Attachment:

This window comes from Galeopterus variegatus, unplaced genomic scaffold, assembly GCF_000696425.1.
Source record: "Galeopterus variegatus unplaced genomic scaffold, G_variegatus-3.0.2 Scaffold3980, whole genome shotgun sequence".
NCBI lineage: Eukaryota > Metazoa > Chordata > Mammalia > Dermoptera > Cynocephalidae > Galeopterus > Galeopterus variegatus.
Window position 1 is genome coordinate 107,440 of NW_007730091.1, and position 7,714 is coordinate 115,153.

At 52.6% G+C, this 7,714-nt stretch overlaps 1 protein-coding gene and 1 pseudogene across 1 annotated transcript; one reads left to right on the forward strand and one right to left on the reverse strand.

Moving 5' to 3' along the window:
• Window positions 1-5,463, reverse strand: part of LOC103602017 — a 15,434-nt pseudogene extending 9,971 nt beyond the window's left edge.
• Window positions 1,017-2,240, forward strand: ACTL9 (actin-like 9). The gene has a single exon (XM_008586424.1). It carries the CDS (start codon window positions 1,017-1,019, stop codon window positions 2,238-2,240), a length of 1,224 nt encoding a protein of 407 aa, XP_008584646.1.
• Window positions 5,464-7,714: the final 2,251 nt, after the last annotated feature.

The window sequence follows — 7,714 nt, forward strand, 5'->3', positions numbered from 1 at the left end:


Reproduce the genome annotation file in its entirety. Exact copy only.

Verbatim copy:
This window comes from Galeopterus variegatus, unplaced genomic scaffold, assembly GCF_000696425.1.
Source record: "Galeopterus variegatus unplaced genomic scaffold, G_variegatus-3.0.2 Scaffold3980, whole genome shotgun sequence".
NCBI lineage: Eukaryota > Metazoa > Chordata > Mammalia > Dermoptera > Cynocephalidae > Galeopterus > Galeopterus variegatus.
Window position 1 is genome coordinate 107,440 of NW_007730091.1, and position 7,714 is coordinate 115,153.

At 52.6% G+C, this 7,714-nt stretch overlaps 1 protein-coding gene and 1 pseudogene across 1 annotated transcript; one reads left to right on the forward strand and one right to left on the reverse strand.

Moving 5' to 3' along the window:
• Window positions 1-5,463, reverse strand: part of LOC103602017 — a 15,434-nt pseudogene extending 9,971 nt beyond the window's left edge.
• Window positions 1,017-2,240, forward strand: ACTL9 (actin-like 9). The gene has a single exon (XM_008586424.1). It carries the CDS (start codon window positions 1,017-1,019, stop codon window positions 2,238-2,240), a length of 1,224 nt encoding a protein of 407 aa, XP_008584646.1.
• Window positions 5,464-7,714: the final 2,251 nt, after the last annotated feature.

The window sequence follows — 7,714 nt, forward strand, 5'->3', positions numbered from 1 at the left end: